By Erin Beck and Rebecca Arcure
Among numerous other recommendations that would alter veteran health care in West Virginia, a Veterans Administration report proposes the closure of the Franklin VA Clinic.
Before any closure, the proposal would have to go through a lengthy approval process.
As part of an effort to modernize veterans’ health care facilities, Congress passed the VA Asset and Infrastructure Review Act (AIR Act) in 2018. That law established the AIR Commission and instructed it to develop a list of recommendations, including upgrades, new facilities, and closures.
A preliminary report conducted by the VA itself and released March 14 includes the recommendation that the Franklin VA Clinic close, stating that surrounding health care providers could serve the estimated 289 veteran patients. The report also said patients there are projected to decrease 5.5% by 2029.
Jack Bowers, a retired Navy captain and vice commander of the American Legion Post 30 in Franklin, said he does travel to other providers for some of his health care needs. But he said the closure would be especially hard on older and sicker veterans who can’t travel, and that veterans need a “local point of contact.”
“We’re talking about World War II veterans, Korean War, Vietnam, every war since then and in between,” he said, referencing current patients at the clinic.
He also said patients from surrounding counties visit the clinic. And while the report projects fewer veterans will receive care at the clinic in future years, Bowers noted that some veterans are currently returning from tours of duty. He noted that public transportation is severely lacking in rural areas.
“Some World War II veterans are in their upper 90s,” he said. “They’re not driving.”
The clinic in Franklin offers preventive health care and screenings, annual physicals, patient education, immunizations, limited diagnostic testing, management of chronic illnesses such as diabetes and hypertension, anticoagulation, health promotion, post-hospital follow-up, and women’s health services.
The recommendations also have broader implications for the state. According to a statement last week from the West Virginia Department of Veterans Assistance, the recommendations, if followed, would “significantly reduce service available in VA Medical Facilities located in West Virginia.”
Three VA Medical Centers in West Virginia – the Beckley VA Medical Center, the Louis A. Johnson VA Medical Center in Clarksburg, and the Hershel “Woody” Williams VAMC in Huntington – would reduce offered services and discontinue in-patient and emergency room care, according to a news release.
But the recommendations also include the addition of some services, including a new addiction recovery center in Charleston.
The AIR Act was part of the VA Mission Act, which, among other provisions, aimed to provide veterans with more in-demand community-based, outpatient care and reduce the need for inpatient care.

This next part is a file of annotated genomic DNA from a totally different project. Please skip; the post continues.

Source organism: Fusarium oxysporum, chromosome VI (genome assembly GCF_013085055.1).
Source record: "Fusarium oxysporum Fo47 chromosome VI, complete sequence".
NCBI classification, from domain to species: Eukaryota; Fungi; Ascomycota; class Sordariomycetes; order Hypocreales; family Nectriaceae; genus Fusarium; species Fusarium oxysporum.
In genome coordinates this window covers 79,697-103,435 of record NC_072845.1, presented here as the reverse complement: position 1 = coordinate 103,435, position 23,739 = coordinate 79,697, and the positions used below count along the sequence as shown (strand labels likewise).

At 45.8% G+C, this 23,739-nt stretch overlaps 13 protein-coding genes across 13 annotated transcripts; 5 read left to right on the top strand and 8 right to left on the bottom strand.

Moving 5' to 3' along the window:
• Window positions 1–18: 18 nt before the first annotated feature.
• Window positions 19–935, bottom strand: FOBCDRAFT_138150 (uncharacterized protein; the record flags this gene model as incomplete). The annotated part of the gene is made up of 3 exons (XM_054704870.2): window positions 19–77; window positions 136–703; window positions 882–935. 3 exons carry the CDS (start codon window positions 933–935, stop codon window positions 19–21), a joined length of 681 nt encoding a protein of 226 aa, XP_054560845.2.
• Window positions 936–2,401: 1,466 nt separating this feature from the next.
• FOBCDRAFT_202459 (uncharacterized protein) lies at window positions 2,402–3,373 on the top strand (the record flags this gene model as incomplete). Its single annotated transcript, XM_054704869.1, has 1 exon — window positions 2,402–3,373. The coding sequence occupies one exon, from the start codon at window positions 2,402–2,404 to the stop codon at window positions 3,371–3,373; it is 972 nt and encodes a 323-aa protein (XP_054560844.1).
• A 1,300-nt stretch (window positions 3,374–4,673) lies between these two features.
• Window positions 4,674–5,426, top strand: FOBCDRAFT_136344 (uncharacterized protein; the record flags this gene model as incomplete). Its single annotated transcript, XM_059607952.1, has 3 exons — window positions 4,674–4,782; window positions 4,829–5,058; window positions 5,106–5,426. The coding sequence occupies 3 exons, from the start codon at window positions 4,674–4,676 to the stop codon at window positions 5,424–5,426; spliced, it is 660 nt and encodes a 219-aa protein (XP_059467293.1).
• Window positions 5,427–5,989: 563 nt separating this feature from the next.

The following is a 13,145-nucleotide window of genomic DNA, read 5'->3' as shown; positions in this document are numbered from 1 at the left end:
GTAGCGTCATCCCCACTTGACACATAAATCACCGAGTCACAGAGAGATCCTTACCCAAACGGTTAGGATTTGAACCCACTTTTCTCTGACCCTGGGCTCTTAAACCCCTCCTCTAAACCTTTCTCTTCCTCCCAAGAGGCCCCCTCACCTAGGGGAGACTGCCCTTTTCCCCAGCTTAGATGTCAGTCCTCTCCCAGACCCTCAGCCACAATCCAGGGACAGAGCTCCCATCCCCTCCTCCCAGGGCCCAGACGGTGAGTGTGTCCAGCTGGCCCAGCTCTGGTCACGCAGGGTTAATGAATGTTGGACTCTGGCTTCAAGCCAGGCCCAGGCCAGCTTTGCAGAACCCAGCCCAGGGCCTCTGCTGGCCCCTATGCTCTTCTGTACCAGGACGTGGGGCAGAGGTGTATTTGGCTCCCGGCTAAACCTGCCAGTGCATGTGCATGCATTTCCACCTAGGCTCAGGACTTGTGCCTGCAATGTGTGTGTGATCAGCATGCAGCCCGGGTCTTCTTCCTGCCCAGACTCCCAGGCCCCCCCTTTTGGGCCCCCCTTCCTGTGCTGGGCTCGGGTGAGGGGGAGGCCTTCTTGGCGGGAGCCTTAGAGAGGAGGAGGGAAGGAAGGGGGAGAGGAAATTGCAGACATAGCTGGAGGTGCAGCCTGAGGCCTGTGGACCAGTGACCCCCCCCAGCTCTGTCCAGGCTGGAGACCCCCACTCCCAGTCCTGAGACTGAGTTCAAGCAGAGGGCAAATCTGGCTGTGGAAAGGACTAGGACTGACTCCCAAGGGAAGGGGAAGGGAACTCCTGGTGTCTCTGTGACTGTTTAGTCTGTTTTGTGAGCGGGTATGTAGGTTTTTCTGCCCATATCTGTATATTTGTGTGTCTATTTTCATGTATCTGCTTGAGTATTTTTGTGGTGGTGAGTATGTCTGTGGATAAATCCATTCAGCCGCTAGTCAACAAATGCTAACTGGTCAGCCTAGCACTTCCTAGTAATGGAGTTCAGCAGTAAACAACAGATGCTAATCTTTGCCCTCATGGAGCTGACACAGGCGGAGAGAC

A news release at the time described the law as strengthening the VA’s ability to recruit and retain clinicians, authorizing telehealth across state lines, empowering veterans with increased access to community care, and establishing a new urgent care benefit that eligible veterans can access through the VA’s network of urgent care providers in the community.
“At the direction of Governor Justice, my staff and I have voiced our concerns to our federal elected leaders in D.C., asking them to represent the interests of West Virginia veterans,” said Ted Diaz, secretary of the West Virginia Department of Veterans Assistance. “I do not believe veterans should have to choose between living in communities they love and having reasonable access to health care.”
In explaining their rationale for the recommendations, the VA said it wanted to invest in outpatient sites offering primary care, mental health care, and some specialty care, utilize virtual care, and establish community living centers for veterans with the most needs. The VA conducted more than 50 veteran listening sessions and interviewed VAMC leaders across the country, according to the report.
President Joe Biden appointed members to the AIR Commission, which will conduct its own review of the recommendations, last month. The AIR Commission will conduct public hearings as part of its review before submitting its own recommendations to the president for review in 2023. The president could reject the proposal or send it on to Congress; Congress could also choose to reject the proposal.
West Virginia’s senators Shelley Moore Capito, a Republican, and Joe Manchin, a Democrat, on Friday released a public letter sent with ten other senators to President Biden, requesting that when he receives the final recommendations from the AIR Commission, he consults their offices “on a state-by-state basis for our feedback before you decide to approve or deny them.”
“For many elderly Veterans, VA facilities are the only place they seek care,” they wrote. “The reasons veterans often cite are that they are better understood, respected, and cared for at their local VA Medical Center (VAMC).
Time and time again, we have been told by elderly veterans that they enjoy visiting their VAMCs. They build networks of friends and VA staff that serve as support groups and keep them connected with their service. In an increasingly digital world, we cannot discount the importance of the human interaction and connection our veterans find at VA facilities, particularly with in-person services.”
If approved, implementation of the recommendations would begin no later than March of 2026, according to the U.S. Senate Committee on Veterans’ Affairs, which is seeking feedback on the proposal
Bowers urged veterans to give feedback for other veterans “less fortunate than them.”
Any veterans that would like to give feedback can go to https://www.veterans.senate.gov/airfeedback to voice their opinion on the matter.